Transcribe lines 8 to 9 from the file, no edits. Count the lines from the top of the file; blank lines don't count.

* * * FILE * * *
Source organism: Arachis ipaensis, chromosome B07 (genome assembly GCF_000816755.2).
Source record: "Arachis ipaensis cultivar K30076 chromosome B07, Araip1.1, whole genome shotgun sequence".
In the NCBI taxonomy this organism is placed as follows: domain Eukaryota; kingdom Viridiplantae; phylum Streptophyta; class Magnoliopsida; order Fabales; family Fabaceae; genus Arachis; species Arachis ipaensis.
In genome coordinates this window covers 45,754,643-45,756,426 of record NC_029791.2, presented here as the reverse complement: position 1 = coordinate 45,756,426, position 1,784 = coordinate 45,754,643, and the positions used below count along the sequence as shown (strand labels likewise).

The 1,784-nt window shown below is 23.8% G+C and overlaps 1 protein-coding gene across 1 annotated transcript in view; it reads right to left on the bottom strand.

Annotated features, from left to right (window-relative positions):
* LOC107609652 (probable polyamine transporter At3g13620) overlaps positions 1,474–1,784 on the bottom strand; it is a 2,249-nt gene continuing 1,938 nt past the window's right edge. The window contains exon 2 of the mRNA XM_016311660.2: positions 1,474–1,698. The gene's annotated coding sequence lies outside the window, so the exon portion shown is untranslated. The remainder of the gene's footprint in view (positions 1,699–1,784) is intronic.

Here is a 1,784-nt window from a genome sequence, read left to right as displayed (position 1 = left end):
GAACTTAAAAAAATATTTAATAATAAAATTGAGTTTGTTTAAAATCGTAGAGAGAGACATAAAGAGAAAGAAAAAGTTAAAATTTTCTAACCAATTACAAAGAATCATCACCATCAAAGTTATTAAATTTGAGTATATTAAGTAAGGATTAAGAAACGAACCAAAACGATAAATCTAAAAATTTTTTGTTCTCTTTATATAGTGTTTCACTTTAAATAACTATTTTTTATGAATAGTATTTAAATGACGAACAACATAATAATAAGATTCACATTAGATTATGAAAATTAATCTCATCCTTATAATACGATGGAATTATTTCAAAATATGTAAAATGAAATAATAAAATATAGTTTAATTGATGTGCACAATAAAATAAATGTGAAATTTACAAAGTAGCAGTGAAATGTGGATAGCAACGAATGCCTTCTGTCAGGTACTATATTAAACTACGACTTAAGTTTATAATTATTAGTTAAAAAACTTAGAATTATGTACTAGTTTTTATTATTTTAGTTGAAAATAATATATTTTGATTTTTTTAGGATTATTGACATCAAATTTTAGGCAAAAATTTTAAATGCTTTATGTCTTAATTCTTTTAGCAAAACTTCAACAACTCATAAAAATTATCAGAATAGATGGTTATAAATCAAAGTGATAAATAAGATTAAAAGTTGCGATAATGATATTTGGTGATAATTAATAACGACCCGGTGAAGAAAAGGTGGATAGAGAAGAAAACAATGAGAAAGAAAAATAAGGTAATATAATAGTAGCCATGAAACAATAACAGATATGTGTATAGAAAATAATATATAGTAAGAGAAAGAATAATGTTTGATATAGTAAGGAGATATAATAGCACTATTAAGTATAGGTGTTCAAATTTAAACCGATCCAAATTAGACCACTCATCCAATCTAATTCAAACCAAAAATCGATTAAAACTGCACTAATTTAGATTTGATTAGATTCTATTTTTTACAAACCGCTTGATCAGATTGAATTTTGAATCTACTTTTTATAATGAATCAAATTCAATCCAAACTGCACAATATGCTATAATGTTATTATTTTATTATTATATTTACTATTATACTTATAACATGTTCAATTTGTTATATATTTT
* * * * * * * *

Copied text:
Here is a 1,784-nt window from a genome sequence, read left to right as displayed (position 1 = left end):
GAACTTAAAAAAATATTTAATAATAAAATTGAGTTTGTTTAAAATCGTAGAGAGAGACATAAAGAGAAAGAAAAAGTTAAAATTTTCTAACCAATTACAAAGAATCATCACCATCAAAGTTATTAAATTTGAGTATATTAAGTAAGGATTAAGAAACGAACCAAAACGATAAATCTAAAAATTTTTTGTTCTCTTTATATAGTGTTTCACTTTAAATAACTATTTTTTATGAATAGTATTTAAATGACGAACAACATAATAATAAGATTCACATTAGATTATGAAAATTAATCTCATCCTTATAATACGATGGAATTATTTCAAAATATGTAAAATGAAATAATAAAATATAGTTTAATTGATGTGCACAATAAAATAAATGTGAAATTTACAAAGTAGCAGTGAAATGTGGATAGCAACGAATGCCTTCTGTCAGGTACTATATTAAACTACGACTTAAGTTTATAATTATTAGTTAAAAAACTTAGAATTATGTACTAGTTTTTATTATTTTAGTTGAAAATAATATATTTTGATTTTTTTAGGATTATTGACATCAAATTTTAGGCAAAAATTTTAAATGCTTTATGTCTTAATTCTTTTAGCAAAACTTCAACAACTCATAAAAATTATCAGAATAGATGGTTATAAATCAAAGTGATAAATAAGATTAAAAGTTGCGATAATGATATTTGGTGATAATTAATAACGACCCGGTGAAGAAAAGGTGGATAGAGAAGAAAACAATGAGAAAGAAAAATAAGGTAATATAATAGTAGCCATGAAACAATAACAGATATGTGTATAGAAAATAATATATAGTAAGAGAAAGAATAATGTTTGATATAGTAAGGAGATATAATAGCACTATTAAGTATAGGTGTTCAAATTTAAACCGATCCAAATTAGACCACTCATCCAATCTAATTCAAACCAAAAATCGATTAAAACTGCACTAATTTAGATTTGATTAGATTCTATTTTTTACAAACCGCTTGATCAGATTGAATTTTGAATCTACTTTTTATAATGAATCAAATTCAATCCAAACTGCACAATATGCTATAATGTTATTATTTTATTATTATATTTACTATTATACTTATAACATGTTCAATTTGTTATATATTTT